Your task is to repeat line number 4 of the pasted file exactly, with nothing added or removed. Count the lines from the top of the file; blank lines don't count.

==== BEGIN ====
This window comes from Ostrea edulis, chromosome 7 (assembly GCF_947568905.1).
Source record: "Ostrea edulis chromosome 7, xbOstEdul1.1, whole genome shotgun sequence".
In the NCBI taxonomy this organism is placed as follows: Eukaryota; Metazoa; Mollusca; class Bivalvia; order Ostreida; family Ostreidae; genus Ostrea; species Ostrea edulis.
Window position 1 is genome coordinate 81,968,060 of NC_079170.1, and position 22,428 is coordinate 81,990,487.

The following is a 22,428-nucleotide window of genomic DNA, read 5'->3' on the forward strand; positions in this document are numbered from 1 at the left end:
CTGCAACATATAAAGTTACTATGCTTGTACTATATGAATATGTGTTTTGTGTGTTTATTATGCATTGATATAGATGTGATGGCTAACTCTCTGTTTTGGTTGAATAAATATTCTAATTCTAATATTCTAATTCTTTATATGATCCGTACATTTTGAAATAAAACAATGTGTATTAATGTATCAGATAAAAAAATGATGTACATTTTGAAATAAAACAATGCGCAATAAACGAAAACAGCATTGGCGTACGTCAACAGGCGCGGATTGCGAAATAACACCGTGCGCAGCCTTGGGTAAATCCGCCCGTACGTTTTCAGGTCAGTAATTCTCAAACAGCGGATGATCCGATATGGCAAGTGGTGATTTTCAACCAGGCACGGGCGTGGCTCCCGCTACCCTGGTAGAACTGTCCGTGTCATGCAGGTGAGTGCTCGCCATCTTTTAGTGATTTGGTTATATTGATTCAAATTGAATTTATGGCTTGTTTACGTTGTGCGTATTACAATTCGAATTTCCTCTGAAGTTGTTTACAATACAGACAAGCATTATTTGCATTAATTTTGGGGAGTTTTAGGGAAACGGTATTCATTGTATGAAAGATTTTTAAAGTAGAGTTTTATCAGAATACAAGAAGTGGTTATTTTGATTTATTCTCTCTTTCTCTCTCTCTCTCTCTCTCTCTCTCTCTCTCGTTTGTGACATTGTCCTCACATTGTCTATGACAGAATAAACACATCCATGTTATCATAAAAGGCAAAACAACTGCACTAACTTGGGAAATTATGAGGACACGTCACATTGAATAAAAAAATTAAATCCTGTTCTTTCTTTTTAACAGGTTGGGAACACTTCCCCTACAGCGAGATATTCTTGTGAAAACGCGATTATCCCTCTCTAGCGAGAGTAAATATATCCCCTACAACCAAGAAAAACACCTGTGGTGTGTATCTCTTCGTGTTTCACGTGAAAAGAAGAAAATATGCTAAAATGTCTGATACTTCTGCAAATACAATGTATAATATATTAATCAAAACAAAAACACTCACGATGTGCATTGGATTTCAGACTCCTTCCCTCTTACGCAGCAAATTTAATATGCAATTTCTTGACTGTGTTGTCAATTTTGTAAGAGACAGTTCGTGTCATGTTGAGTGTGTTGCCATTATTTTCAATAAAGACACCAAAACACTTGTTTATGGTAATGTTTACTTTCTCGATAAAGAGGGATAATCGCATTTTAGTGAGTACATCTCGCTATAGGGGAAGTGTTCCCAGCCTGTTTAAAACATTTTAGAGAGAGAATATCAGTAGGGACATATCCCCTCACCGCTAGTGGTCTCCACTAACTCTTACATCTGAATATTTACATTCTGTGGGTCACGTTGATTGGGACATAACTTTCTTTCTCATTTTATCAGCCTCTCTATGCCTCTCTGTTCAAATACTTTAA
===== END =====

Window position 1 is genome coordinate 81,968,060 of NC_079170.1, and position 22,428 is coordinate 81,990,487.